Metadata consists of auxiliary properties set on documents and directories, used in a wide variety of ways to enhance the presentation of the site's content. The titles and dates of articles, abstract/summary/description, keywords/tags, and other things of that sort are all common forms of metadata. Metadata is used to build indexes and feeds, and also in some specialized ways to control URL mapping and document presentation.

Most popular content managers use a database to store metadata, and often a database to store content as well. Since Bowfin is aimed toward working with content stored in an ordinary filesystem and/or version control system like a git repository, the database approach for metadata is problematic. Not only do databases require specialized tools for editing, but synchronization between content and metadata would make for a very fragile system. The extra work involved in maintaining a database for the metadata would annihilate the convenience of using the filesystem for content. We put careful thought into alternative systems for storing metadata, and came up with some ways that work more seemlessly with Bowfin's filesystem approach to content. A variety of different ways of storing metadata are provided, giving the user the freedom to choose the most sensible and convenient method for the task at hand. The different ways are:


Most common metadata properties can be stored right in documents themselves. We call this embedded metadata. Embedded metadata can be in a header, or parsed right out of the document content, like for example, the document title.

*.meta files

For file types where embedded metadata is impractical or undesired, a *.meta file can be used. These files live in the same directory as the file they refer to, and have the same basename, but with the extension ".meta". Note that for this reason, filenames in a content tree should be uniquified on the basename, i.e., do not have two documents whose filenames differ only by extension; extensions are effectively dropped when Bowfin builds its content index. The contents of a meta file are a single alist, which is a form following a pattern like this:

((KEY1 . VALUE1)
 (KEY2 . VALUE2)
 (KEYn . VALUEn))


A limited subset of metadata properties can be encoded directly into filenames and paths. Bowfin can be programmed to parse information like dates right out of the filename — ultra-convenient for blogging. Refer to the documentation of the metadata property translate-paths below for details on how to use this.

_meta files

Metadata can be set on directories and their contents via a file called "_meta" that lives in the directory that it is about. The contents of this file should be a sequence of directory metadata and descendant metadata structures.


There are times when you want to add metadata to a file or directory, but it makes more sense for the metadata to be stored in the website application than for it to be stored on disk alongside the content. Application-provided metadata fulfills this purpose, as well as the purpose of automatically-generated metadata.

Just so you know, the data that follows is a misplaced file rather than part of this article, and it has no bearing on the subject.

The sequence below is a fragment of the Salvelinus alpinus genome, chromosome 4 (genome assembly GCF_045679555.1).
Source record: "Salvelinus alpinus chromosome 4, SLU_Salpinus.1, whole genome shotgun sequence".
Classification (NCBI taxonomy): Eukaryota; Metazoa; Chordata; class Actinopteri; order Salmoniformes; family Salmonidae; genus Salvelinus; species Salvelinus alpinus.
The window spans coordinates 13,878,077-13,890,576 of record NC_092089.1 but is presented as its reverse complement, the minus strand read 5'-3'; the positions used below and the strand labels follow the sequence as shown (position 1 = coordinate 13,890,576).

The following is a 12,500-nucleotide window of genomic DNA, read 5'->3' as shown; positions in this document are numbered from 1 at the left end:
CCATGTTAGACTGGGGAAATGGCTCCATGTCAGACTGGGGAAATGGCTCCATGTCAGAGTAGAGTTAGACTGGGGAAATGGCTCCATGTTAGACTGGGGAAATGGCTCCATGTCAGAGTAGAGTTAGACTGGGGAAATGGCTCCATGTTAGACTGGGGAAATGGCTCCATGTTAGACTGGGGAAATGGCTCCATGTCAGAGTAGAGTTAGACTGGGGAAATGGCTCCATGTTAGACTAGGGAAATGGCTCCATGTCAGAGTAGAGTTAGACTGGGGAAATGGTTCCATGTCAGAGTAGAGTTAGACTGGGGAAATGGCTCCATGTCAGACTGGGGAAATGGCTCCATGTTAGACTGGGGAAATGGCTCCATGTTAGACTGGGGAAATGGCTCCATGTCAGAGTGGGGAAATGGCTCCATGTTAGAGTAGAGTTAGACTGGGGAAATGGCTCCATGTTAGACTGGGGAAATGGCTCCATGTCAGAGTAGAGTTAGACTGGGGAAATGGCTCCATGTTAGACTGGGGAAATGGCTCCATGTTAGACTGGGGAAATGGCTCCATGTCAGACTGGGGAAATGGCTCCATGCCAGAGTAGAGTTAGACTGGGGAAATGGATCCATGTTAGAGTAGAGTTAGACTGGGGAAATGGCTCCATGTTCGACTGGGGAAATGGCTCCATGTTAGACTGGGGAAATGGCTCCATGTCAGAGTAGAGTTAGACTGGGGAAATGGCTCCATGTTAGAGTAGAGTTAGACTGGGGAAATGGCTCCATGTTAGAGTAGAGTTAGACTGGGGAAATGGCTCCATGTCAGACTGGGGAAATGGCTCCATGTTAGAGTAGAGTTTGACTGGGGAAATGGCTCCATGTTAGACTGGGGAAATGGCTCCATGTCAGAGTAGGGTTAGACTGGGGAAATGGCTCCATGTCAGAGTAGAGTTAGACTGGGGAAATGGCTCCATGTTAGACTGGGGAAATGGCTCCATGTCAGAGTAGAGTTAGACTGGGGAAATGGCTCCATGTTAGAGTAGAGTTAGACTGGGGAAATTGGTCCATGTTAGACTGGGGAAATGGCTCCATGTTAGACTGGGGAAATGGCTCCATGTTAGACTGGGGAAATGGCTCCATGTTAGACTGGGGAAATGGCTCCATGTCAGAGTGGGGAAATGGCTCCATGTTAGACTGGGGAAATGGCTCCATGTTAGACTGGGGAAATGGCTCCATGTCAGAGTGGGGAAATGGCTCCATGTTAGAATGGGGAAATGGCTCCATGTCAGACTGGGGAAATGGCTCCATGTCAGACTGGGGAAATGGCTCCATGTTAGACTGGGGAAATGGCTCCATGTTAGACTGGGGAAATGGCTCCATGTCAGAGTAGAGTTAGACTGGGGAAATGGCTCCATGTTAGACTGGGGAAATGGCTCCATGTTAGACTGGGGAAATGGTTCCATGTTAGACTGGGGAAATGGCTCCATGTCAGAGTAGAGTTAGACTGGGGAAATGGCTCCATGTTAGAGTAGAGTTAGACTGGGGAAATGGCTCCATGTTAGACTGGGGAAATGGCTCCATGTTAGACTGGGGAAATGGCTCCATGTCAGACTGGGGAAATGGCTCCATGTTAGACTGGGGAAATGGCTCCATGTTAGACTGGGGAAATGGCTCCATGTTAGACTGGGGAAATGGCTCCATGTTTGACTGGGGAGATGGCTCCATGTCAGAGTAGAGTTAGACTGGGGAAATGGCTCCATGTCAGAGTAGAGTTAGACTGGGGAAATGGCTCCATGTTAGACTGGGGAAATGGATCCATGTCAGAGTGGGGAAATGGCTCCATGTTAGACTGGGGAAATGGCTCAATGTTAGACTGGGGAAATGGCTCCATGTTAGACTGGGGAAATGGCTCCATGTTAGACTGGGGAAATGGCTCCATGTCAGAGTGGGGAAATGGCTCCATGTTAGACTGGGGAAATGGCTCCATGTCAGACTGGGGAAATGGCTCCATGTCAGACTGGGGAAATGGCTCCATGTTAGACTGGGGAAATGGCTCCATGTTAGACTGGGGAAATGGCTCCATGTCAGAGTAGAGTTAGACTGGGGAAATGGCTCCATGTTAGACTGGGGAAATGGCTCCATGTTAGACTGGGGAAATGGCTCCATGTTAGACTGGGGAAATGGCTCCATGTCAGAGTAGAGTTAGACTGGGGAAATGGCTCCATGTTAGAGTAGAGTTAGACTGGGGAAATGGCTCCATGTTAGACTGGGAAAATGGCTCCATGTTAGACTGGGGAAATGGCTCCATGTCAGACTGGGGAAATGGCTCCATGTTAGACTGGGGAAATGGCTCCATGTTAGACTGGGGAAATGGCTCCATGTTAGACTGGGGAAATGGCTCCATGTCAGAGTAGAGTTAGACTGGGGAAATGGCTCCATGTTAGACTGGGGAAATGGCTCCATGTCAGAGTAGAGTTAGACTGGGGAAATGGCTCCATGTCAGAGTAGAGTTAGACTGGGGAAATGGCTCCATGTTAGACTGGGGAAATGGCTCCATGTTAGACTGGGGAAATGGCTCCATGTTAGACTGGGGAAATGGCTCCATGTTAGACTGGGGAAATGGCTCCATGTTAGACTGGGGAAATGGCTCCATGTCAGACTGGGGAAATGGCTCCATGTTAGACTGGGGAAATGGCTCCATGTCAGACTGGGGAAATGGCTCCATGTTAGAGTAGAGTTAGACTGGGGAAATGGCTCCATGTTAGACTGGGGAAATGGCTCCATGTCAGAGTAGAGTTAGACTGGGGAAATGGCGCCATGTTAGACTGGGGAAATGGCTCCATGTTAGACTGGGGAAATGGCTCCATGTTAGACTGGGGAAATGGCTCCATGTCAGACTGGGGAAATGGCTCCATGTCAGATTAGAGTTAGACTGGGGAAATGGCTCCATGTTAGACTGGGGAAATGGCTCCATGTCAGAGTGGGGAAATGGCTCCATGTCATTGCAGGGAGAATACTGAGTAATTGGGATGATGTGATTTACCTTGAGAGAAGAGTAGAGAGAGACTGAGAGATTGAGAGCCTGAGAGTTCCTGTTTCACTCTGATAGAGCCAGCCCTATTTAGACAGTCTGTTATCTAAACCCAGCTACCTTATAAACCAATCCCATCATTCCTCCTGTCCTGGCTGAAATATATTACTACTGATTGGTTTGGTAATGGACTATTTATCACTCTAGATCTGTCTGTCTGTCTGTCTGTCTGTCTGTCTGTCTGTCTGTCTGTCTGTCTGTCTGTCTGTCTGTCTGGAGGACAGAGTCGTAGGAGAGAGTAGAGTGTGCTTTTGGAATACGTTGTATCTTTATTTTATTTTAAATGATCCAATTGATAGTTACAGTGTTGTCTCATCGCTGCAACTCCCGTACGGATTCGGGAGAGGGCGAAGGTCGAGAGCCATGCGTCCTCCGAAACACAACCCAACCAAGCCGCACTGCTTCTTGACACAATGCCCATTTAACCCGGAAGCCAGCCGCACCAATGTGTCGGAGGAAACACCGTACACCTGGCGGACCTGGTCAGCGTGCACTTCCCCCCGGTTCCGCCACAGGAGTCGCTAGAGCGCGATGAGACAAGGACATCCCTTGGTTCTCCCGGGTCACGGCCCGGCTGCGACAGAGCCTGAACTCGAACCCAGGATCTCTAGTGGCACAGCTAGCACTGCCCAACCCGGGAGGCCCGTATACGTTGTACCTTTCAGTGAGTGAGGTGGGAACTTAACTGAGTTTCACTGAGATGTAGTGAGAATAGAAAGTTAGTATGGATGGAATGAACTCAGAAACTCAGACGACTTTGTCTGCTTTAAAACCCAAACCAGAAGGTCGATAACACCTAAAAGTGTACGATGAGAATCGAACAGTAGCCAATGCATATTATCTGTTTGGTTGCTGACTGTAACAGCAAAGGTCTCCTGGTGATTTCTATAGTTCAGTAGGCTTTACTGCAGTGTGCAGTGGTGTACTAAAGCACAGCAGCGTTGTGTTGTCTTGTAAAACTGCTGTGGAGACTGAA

Application-provided metadata is given as an argument to the backend constructor (keyword 'meta), and is essentially of the same form as descendant metadata. Strings and regular expression patterns are matched against the "on disk" paths of files in the backend. Currently, you can only add metadata to files by this method, not directories.

Supported Metadata Properties

Although you can add any property you like to your content, and add support for it to your application, some metadata properties are supported directly by Bowfin. You can use these metadata properties to access special features of Bowfin, and you should also avoid clashing names with them for your own invented features. We also list metadata properties that, while not supported specifically by Bowfin, in the sense of having these names hardcoded into the program, have names that we use by convention for specific purposes. Specific support for these names may be coded into Bowfin in the future. At the very least, users will find it most convenient to use these properties for their conventional purposes, as listed here.


Document publication date.

Stored internally as a srfi-19 date object.

Note: haven't decided yet on date format/datatype for use in metadata files. Use filename-encoded metadata to store dates for now, if possible.



Abstract, summary, or description of a document, directory, or resource. Used in indexes and feeds.




When #t, advise application to not include this document in directory listings.

note: still thinking on whether this is the best way to do this. Users might sometimes want a document listed in some indexes, but not others.


Reserved for use with descendant-metadata system. Do not use for metadata properties.



Short-title is used in certain directory listings where space is at a premium, like in a sidebar. It defaults to the resource's basename.



Document title, for use in indexes and feeds.


This is a property for mapping urls to backend content. It is also the mechanism by which filename-encoded metadata works. It may be used in directory _meta files or in application-provided metadata only.

The value of translate-paths is a list of translations, (RULE ...) where each RULE is a cons, (PATTERN . TRANSLATION). Here is an example where we supply one rule. It translates a backend path like "2013/20130929–hello-world" to an URL path like "2013/09/29/hello-world" (file extension has already been dropped at this point). It also collects and stores the date and short-title of the document as filename-encoded metadata.

(translate-paths .
 ([(Y / Y m d "--" short-title) . (Y / m / d / short-title)]))

The following special patterns are available. All except for slash (/) collect metadata. Y, m, and d get normalized to the metadata property date.